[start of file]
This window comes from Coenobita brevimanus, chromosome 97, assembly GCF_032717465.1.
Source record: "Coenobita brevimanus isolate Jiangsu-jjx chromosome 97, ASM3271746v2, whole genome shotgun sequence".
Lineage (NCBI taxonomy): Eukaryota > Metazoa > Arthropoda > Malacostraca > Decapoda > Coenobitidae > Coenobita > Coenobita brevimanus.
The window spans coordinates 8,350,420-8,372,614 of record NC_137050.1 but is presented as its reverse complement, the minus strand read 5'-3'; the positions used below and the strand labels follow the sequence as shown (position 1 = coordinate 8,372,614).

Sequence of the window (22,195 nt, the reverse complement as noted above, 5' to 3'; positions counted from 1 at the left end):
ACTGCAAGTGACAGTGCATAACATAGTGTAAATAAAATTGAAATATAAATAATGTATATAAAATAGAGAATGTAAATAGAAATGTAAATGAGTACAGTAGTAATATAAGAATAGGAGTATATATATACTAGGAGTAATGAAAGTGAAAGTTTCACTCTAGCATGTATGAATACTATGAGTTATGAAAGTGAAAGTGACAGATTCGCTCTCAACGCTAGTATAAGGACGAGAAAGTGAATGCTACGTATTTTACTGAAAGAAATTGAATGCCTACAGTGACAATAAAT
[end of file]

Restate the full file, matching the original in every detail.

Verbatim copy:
This window comes from Coenobita brevimanus, chromosome 97, assembly GCF_032717465.1.
Source record: "Coenobita brevimanus isolate Jiangsu-jjx chromosome 97, ASM3271746v2, whole genome shotgun sequence".
Lineage (NCBI taxonomy): Eukaryota > Metazoa > Arthropoda > Malacostraca > Decapoda > Coenobitidae > Coenobita > Coenobita brevimanus.
The window spans coordinates 8,350,420-8,372,614 of record NC_137050.1 but is presented as its reverse complement, the minus strand read 5'-3'; the positions used below and the strand labels follow the sequence as shown (position 1 = coordinate 8,372,614).

Sequence of the window (22,195 nt, the reverse complement as noted above, 5' to 3'; positions counted from 1 at the left end):
ACTGCAAGTGACAGTGCATAACATAGTGTAAATAAAATTGAAATATAAATAATGTATATAAAATAGAGAATGTAAATAGAAATGTAAATGAGTACAGTAGTAATATAAGAATAGGAGTATATATATACTAGGAGTAATGAAAGTGAAAGTTTCACTCTAGCATGTATGAATACTATGAGTTATGAAAGTGAAAGTGACAGATTCGCTCTCAACGCTAGTATAAGGACGAGAAAGTGAATGCTACGTATTTTACTGAAAGAAATTGAATGCCTACAGTGACAATAAAT